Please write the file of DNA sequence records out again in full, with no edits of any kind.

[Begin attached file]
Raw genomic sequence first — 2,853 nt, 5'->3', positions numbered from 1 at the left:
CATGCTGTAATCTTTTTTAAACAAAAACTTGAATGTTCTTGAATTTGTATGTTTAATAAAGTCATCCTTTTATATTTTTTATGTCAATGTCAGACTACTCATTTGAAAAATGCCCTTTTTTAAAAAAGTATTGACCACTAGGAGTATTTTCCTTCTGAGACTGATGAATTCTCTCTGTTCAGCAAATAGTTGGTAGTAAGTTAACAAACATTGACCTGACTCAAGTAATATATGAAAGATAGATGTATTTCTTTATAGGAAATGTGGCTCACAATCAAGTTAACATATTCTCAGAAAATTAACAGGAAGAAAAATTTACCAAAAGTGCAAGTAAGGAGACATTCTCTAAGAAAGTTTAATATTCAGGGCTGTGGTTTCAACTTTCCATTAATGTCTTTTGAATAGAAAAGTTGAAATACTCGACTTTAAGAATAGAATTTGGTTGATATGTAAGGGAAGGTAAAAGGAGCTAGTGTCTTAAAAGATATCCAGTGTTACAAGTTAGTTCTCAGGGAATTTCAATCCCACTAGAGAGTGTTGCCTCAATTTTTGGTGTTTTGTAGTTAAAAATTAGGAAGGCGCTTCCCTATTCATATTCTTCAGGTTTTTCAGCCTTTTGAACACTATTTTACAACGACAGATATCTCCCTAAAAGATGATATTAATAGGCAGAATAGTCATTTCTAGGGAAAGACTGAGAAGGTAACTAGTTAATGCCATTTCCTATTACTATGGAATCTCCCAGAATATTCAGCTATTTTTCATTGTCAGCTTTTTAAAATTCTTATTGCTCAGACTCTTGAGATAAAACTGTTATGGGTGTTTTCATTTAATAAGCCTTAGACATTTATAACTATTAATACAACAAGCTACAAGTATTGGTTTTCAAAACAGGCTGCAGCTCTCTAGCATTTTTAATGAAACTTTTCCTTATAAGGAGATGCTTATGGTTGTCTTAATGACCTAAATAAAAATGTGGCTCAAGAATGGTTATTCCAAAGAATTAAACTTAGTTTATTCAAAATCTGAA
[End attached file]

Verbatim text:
Raw genomic sequence first — 2,853 nt, 5'->3', positions numbered from 1 at the left:
CATGCTGTAATCTTTTTTAAACAAAAACTTGAATGTTCTTGAATTTGTATGTTTAATAAAGTCATCCTTTTATATTTTTTATGTCAATGTCAGACTACTCATTTGAAAAATGCCCTTTTTTAAAAAAGTATTGACCACTAGGAGTATTTTCCTTCTGAGACTGATGAATTCTCTCTGTTCAGCAAATAGTTGGTAGTAAGTTAACAAACATTGACCTGACTCAAGTAATATATGAAAGATAGATGTATTTCTTTATAGGAAATGTGGCTCACAATCAAGTTAACATATTCTCAGAAAATTAACAGGAAGAAAAATTTACCAAAAGTGCAAGTAAGGAGACATTCTCTAAGAAAGTTTAATATTCAGGGCTGTGGTTTCAACTTTCCATTAATGTCTTTTGAATAGAAAAGTTGAAATACTCGACTTTAAGAATAGAATTTGGTTGATATGTAAGGGAAGGTAAAAGGAGCTAGTGTCTTAAAAGATATCCAGTGTTACAAGTTAGTTCTCAGGGAATTTCAATCCCACTAGAGAGTGTTGCCTCAATTTTTGGTGTTTTGTAGTTAAAAATTAGGAAGGCGCTTCCCTATTCATATTCTTCAGGTTTTTCAGCCTTTTGAACACTATTTTACAACGACAGATATCTCCCTAAAAGATGATATTAATAGGCAGAATAGTCATTTCTAGGGAAAGACTGAGAAGGTAACTAGTTAATGCCATTTCCTATTACTATGGAATCTCCCAGAATATTCAGCTATTTTTCATTGTCAGCTTTTTAAAATTCTTATTGCTCAGACTCTTGAGATAAAACTGTTATGGGTGTTTTCATTTAATAAGCCTTAGACATTTATAACTATTAATACAACAAGCTACAAGTATTGGTTTTCAAAACAGGCTGCAGCTCTCTAGCATTTTTAATGAAACTTTTCCTTATAAGGAGATGCTTATGGTTGTCTTAATGACCTAAATAAAAATGTGGCTCAAGAATGGTTATTCCAAAGAATTAAACTTAGTTTATTCAAAATCTGAA